16. ותַּ֤ ֹ אמרֶ רוּת֙ אַל־ תִּפְגעְִּי־ בִ֔י לְעָזְבֵ֖ךְ לשָׁ֣וּב מאֵחַרֲ יָ֑ךְִ כיִ אֶּל־ אשֲרֶׁ֨

:תֵּלְכִ֜ אלֵךְֵ֗ וּבאַשֲֶׁר֤ תָּלִי֙ניִ֙ אָלִ֔ין עמֵַּךְ֣ עמַּיִ֔ וֵאלֹהַ֖יִךְ אֱלֹהָֽי

17. באַּשֲֶׁר֤ תָּמ֙וּתּיּ֙ אָמ֔וּת ושְָׁם֖ אֶקָבֵּ֑ר כהֹּ יעַשֲהֶ֨ יהְוָה֥ לִי וְכ֣הֹ יסֹיִ֔ף כִּי֣

המַָּ֔ותֶ יפַ רְִ֖יד בֵּינִ֥י וּבֵינךְֽ׃

18. וַתֵּ֕רֶא מִתְאַמֶּ֥צֶתכִּֽי הִ֖יא לָלֶ֣כֶת אִתָ֑הּ וַתֶּחְדַּ֖ל לְדַבֵ֥ר אֵלֶֽיהָ:

English translation of Ruth 1:16–182

16. But Ruth said, do not press me to leave you

Or to turn back from following you,

Where you go, I will go,

Where you lodge, I will lodge;

Your people shall be my people

And your God my God.

17. Where you die, I will die

there will I be buried

May the Lord do thus and so to me

and more as well,

If even death parts me from you!

18. when Naomi saw that she was determined to go

with her, she said no more to her.

Close reading of Ruth 1:16–18

The first Hebrew word ‘וַתֹּ֤אמֶר’ [but she said] that kicks off verse 16 is a qal verb, which is in the third person feminine singular and in waw consecutive. Ordinarily, this verb ought to be understood as an imperfect and thus be rendered as ‘but she will say’. However, a close survey of its appearance in this verse shows that its translation has been transposed to a perfect ‘but she said’ because it is in waw consecutive. Lambdin (1973:108) and Jouon and Muraoka (1993:14) rightly affirmed that waw consecutive is an inverted future. The Hebrew words אַל תִּפְגּעְִי בִ֔י could be rendered [do not urge me]. The word תִּפְגְּעִי־ is a qal verb and in second person feminine singular. Standing alone, it could be translated as entreat, urge or press. The expression ‘do not urge me’ is an imperative. Imperative in Hebrew is the volitive mood of the second person (Jouon & Muraoka 1993:374).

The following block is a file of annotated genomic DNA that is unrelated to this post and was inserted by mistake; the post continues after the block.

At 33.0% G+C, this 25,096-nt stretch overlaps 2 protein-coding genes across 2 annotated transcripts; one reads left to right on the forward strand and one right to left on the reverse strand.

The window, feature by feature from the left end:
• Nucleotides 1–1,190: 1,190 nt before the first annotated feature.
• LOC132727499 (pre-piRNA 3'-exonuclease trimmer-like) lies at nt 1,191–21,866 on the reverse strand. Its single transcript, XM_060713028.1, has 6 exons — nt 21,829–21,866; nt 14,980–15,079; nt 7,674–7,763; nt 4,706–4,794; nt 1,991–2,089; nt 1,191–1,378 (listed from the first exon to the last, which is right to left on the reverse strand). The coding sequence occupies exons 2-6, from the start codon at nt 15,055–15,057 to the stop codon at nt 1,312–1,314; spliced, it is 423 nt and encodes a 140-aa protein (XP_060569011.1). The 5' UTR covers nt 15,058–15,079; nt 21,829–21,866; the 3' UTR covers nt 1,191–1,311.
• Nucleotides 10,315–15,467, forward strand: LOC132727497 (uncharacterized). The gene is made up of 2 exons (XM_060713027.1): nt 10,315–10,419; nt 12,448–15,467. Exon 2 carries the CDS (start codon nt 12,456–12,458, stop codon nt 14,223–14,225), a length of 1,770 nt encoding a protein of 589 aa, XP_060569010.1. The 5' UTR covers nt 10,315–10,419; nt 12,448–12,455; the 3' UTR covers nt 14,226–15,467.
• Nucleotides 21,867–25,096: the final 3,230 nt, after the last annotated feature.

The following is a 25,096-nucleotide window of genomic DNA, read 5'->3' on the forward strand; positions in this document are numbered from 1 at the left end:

In addition, the word מֵאַחֲרָ֑יִךְ [from after you] is a combination of three Hebrew words written together as one word. The word ‘מֵ’ is a Hebrew inseparable preposition; this in English means ‘from’. The next word ‘ראַחֲ’ is an independent preposition, which means ‘after,’ whilst יִךְ appended after the ‘ראַחֲ’ is a pronominal suffix that stands for a second person feminine singular ‘you’. Therefore, מֵאַחֲרָ֑יִךְ reads ‘from after you’. The word standing with לְעָזְבֵ֖ךְ לָשׁ֣וּב [to leave or to turn back] could be rendered as ‘to leave you or turn back from after you’. Understood in this light, the utterance וַתֹּ֤אמֶר רוּת֙ אַל־ תִּפְגְּעִי־ בִ֔י לְעָזְבֵ֖ךְ לָשׁ֣וּב מֵאַחֲרָ֑יִךְ is translated and thus do not urge me to leave you or to turn back from after you. Clines (2001:276) wrote that the word שׁ֣וּב means ‘go back, return to a place of one’s land of origin, ancestral land’. Brown, Driver and Briggs (2005:997) concurred that the Hebrew word שׁ֣וּב means return especially from foreign lands.